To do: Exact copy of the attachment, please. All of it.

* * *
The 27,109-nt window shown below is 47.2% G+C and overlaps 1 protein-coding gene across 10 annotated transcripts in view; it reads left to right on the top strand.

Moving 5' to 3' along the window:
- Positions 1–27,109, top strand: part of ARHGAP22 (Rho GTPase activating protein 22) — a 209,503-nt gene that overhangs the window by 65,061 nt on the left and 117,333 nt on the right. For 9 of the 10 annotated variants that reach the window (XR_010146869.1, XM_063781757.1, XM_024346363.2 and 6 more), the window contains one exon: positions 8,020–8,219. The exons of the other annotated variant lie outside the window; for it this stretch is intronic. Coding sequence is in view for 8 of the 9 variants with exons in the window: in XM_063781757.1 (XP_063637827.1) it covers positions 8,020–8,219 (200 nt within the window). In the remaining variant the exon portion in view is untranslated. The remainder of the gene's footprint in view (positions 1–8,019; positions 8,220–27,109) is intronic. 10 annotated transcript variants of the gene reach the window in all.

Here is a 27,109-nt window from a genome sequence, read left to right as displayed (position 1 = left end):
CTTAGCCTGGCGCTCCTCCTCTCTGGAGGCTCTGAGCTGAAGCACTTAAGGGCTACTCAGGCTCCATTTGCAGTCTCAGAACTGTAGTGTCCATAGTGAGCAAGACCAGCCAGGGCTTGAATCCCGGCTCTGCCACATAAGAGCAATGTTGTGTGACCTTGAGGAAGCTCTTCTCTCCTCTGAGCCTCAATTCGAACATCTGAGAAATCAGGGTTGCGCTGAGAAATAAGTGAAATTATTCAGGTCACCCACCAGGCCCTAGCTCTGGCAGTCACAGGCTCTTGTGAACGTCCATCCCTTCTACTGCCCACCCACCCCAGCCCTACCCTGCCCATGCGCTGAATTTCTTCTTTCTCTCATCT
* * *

The 27,109-nt window shown below is 47.2% G+C and overlaps 1 protein-coding gene across 10 annotated transcripts in view; it reads left to right on the top strand.

Moving 5' to 3' along the window:
- Positions 1–27,109, top strand: part of ARHGAP22 (Rho GTPase activating protein 22) — a 209,503-nt gene that overhangs the window by 65,061 nt on the left and 117,333 nt on the right. For 9 of the 10 annotated variants that reach the window (XR_010146869.1, XM_063781757.1, XM_024346363.2 and 6 more), the window contains one exon: positions 8,020–8,219. The exons of the other annotated variant lie outside the window; for it this stretch is intronic. Coding sequence is in view for 8 of the 9 variants with exons in the window: in XM_063781757.1 (XP_063637827.1) it covers positions 8,020–8,219 (200 nt within the window). In the remaining variant the exon portion in view is untranslated. The remainder of the gene's footprint in view (positions 1–8,019; positions 8,220–27,109) is intronic. 10 annotated transcript variants of the gene reach the window in all.

Here is a 27,109-nt window from a genome sequence, read left to right as displayed (position 1 = left end):
CTTAGCCTGGCGCTCCTCCTCTCTGGAGGCTCTGAGCTGAAGCACTTAAGGGCTACTCAGGCTCCATTTGCAGTCTCAGAACTGTAGTGTCCATAGTGAGCAAGACCAGCCAGGGCTTGAATCCCGGCTCTGCCACATAAGAGCAATGTTGTGTGACCTTGAGGAAGCTCTTCTCTCCTCTGAGCCTCAATTCGAACATCTGAGAAATCAGGGTTGCGCTGAGAAATAAGTGAAATTATTCAGGTCACCCACCAGGCCCTAGCTCTGGCAGTCACAGGCTCTTGTGAACGTCCATCCCTTCTACTGCCCACCCACCCCAGCCCTACCCTGCCCATGCGCTGAATTTCTTCTTTCTCTCATCT